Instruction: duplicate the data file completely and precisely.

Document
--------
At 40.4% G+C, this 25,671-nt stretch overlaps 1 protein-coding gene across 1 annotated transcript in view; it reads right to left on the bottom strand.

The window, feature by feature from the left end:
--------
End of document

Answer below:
At 40.4% G+C, this 25,671-nt stretch overlaps 1 protein-coding gene across 1 annotated transcript in view; it reads right to left on the bottom strand.

The window, feature by feature from the left end: